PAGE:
The Amur, or “great river,” is one of the longest in the world with its source deep in the interior of Asia. It empties into the Pacific Ocean in southeastern Siberia at the Sea of Okhotsk, which is north of the Japanese island of Hokkaido (home of the Ainu) and Sakhalin Island. A major ethnological collection of 305 objects, from various groups who inhabit the Amur River delta, was accessioned by the Penn Museum’s American Section in 2003. is material came from Philadelphia’s Commercial Museum after it closed in 1994. Acquisition of this collection put the Penn Museum in possession of one of three major collections in the western hemisphere from this region; Chicago’s Field Museum and New York’s American Museum of Natural History hold the other two. The stories of these three collections are intertwined from their very beginnings in the late 19th and early 20th centuries.
The Chinese term “Yupi Dazi” (Fish-Skin Tartars) was generically applied to the groups who lived in the Amur River delta. This area had been contested territory between Russia and China for over 200 years and finally came under Russian control in the 19th century. Yupi Dazi is a reference to the use of fish skin to create articles of clothing, a tradition shared by the Amur delta people with other Siberian and circumpolar peoples. The Amur River collection is curated by the American Section because of the many close connections in world-view, cosmology, technology, and material culture shared by the indigenous people inhabiting both sides of the Bering Sea, connections beautifully delineated in a major Smithsonian (and Soviet Academy of Sciences) exhibition in 1988 titled Crossroads of Continents: Cultures of Siberia and Alaska.
Penn’s Amur River collection was originally exhibited at the 1900 Exposition Universelle in Paris, where it formed part of the larger imperial Russian presence at the Fair; it was displayed in the Trans-Siberian Pavilion, a monumental structure that William Heinemann suggested recalled the Kremlin. The pavilion was located in the park that surrounded the Trocadero Palace; this was where the pavilions of major European powers showcased their colonial holdings. As its name suggests, the Trans-Siberian Pavilion featured raw materials and manufactured products (including those of the indigenous peoples) of Russia, Siberia, and other parts of Asia. The exhibits of Siberian manufacture were arranged in crowded rooms to suggest an oriental market atmosphere. According to Harper’s magazine, the main attraction was a moving painted panorama (four separate layers of canvas moving at different speeds) that simulated the Trans-Siberian Railway journey from Moscow to Beijing. Visitors watched the moving canvases as they sat in stationary railroad cars. The panorama was later exhibited at the 1904 Louisiana Purchase Exposition in St. Louis, and is now in the collection of the Hermitage Museum in St. Petersburg.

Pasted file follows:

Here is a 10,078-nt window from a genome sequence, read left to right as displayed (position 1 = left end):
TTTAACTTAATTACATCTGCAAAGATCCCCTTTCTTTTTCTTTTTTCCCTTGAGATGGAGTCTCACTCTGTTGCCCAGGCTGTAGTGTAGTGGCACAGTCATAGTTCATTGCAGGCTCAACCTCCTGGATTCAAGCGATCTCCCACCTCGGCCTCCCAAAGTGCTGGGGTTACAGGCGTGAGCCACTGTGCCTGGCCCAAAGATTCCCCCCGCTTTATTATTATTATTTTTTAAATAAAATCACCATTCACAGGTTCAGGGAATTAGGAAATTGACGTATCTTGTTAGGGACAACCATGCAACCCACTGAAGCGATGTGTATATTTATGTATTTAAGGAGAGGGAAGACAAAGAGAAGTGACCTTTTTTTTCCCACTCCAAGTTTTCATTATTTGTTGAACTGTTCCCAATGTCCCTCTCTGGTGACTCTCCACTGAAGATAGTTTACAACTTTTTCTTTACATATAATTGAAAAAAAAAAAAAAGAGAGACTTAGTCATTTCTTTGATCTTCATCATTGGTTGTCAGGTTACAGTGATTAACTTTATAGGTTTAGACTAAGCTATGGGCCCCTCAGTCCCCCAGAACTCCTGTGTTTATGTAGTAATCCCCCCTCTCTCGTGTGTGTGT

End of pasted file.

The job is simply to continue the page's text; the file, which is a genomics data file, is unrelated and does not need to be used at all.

This collection of objects was sent to Paris by the Khabarovsk Regional Museum. The city of Khabarovsk was located on the Amur River as a stop on the Trans-Siberian Railway. It was also the home of the local branch of the Imperial Russian Geographical Society, which had been collecting in the Amur River delta throughout the last half of the 19th century (it was from these collections that the Khabarovsk Museum was formed in 1894). After the close of the Paris Exposition, William Wilson, Director of the Commercial Museum, had this collection, along with many other ethnographic collections exhibited at the Fair that he purchased, shipped to Philadelphia to augment the museum he founded in 1893.